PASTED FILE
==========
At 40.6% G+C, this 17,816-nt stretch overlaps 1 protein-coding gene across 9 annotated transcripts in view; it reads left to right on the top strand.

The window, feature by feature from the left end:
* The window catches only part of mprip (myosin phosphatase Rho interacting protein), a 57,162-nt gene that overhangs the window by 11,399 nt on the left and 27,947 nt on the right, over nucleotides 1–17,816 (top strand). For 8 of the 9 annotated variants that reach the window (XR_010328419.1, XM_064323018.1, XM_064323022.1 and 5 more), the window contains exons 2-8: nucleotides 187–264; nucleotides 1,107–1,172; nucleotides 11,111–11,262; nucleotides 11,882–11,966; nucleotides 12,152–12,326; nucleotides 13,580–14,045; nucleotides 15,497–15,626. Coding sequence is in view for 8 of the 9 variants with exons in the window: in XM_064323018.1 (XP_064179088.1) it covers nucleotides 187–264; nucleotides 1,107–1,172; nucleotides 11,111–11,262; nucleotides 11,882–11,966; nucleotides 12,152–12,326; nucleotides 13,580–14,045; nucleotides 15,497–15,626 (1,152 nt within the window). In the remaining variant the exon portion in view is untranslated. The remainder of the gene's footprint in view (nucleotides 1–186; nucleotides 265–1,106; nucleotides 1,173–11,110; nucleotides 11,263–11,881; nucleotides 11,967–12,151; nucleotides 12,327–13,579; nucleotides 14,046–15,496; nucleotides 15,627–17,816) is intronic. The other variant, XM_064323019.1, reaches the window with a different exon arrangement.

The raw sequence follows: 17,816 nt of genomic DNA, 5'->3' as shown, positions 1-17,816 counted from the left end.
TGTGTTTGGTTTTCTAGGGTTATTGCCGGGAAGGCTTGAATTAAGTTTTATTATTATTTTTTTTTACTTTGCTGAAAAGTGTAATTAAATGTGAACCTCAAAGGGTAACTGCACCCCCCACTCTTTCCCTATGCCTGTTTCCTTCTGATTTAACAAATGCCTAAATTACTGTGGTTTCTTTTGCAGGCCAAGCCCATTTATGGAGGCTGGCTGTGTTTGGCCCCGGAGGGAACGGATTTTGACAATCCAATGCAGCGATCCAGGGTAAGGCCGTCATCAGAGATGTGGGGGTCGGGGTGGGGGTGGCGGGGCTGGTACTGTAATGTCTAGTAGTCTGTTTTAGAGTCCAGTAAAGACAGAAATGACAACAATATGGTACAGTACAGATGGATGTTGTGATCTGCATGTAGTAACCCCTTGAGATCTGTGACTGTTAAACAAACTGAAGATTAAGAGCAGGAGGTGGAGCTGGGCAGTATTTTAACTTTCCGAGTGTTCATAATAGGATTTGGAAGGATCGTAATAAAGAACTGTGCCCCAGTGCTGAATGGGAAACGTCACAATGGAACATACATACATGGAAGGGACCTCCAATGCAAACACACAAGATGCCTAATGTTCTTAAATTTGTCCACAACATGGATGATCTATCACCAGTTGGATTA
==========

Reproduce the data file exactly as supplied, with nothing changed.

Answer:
At 40.6% G+C, this 17,816-nt stretch overlaps 1 protein-coding gene across 9 annotated transcripts in view; it reads left to right on the top strand.

The window, feature by feature from the left end:
* The window catches only part of mprip (myosin phosphatase Rho interacting protein), a 57,162-nt gene that overhangs the window by 11,399 nt on the left and 27,947 nt on the right, over nucleotides 1–17,816 (top strand). For 8 of the 9 annotated variants that reach the window (XR_010328419.1, XM_064323018.1, XM_064323022.1 and 5 more), the window contains exons 2-8: nucleotides 187–264; nucleotides 1,107–1,172; nucleotides 11,111–11,262; nucleotides 11,882–11,966; nucleotides 12,152–12,326; nucleotides 13,580–14,045; nucleotides 15,497–15,626. Coding sequence is in view for 8 of the 9 variants with exons in the window: in XM_064323018.1 (XP_064179088.1) it covers nucleotides 187–264; nucleotides 1,107–1,172; nucleotides 11,111–11,262; nucleotides 11,882–11,966; nucleotides 12,152–12,326; nucleotides 13,580–14,045; nucleotides 15,497–15,626 (1,152 nt within the window). In the remaining variant the exon portion in view is untranslated. The remainder of the gene's footprint in view (nucleotides 1–186; nucleotides 265–1,106; nucleotides 1,173–11,110; nucleotides 11,263–11,881; nucleotides 11,967–12,151; nucleotides 12,327–13,579; nucleotides 14,046–15,496; nucleotides 15,627–17,816) is intronic. The other variant, XM_064323019.1, reaches the window with a different exon arrangement.

The raw sequence follows: 17,816 nt of genomic DNA, 5'->3' as shown, positions 1-17,816 counted from the left end.
TGTGTTTGGTTTTCTAGGGTTATTGCCGGGAAGGCTTGAATTAAGTTTTATTATTATTTTTTTTTACTTTGCTGAAAAGTGTAATTAAATGTGAACCTCAAAGGGTAACTGCACCCCCCACTCTTTCCCTATGCCTGTTTCCTTCTGATTTAACAAATGCCTAAATTACTGTGGTTTCTTTTGCAGGCCAAGCCCATTTATGGAGGCTGGCTGTGTTTGGCCCCGGAGGGAACGGATTTTGACAATCCAATGCAGCGATCCAGGGTAAGGCCGTCATCAGAGATGTGGGGGTCGGGGTGGGGGTGGCGGGGCTGGTACTGTAATGTCTAGTAGTCTGTTTTAGAGTCCAGTAAAGACAGAAATGACAACAATATGGTACAGTACAGATGGATGTTGTGATCTGCATGTAGTAACCCCTTGAGATCTGTGACTGTTAAACAAACTGAAGATTAAGAGCAGGAGGTGGAGCTGGGCAGTATTTTAACTTTCCGAGTGTTCATAATAGGATTTGGAAGGATCGTAATAAAGAACTGTGCCCCAGTGCTGAATGGGAAACGTCACAATGGAACATACATACATGGAAGGGACCTCCAATGCAAACACACAAGATGCCTAATGTTCTTAAATTTGTCCACAACATGGATGATCTATCACCAGTTGGATTA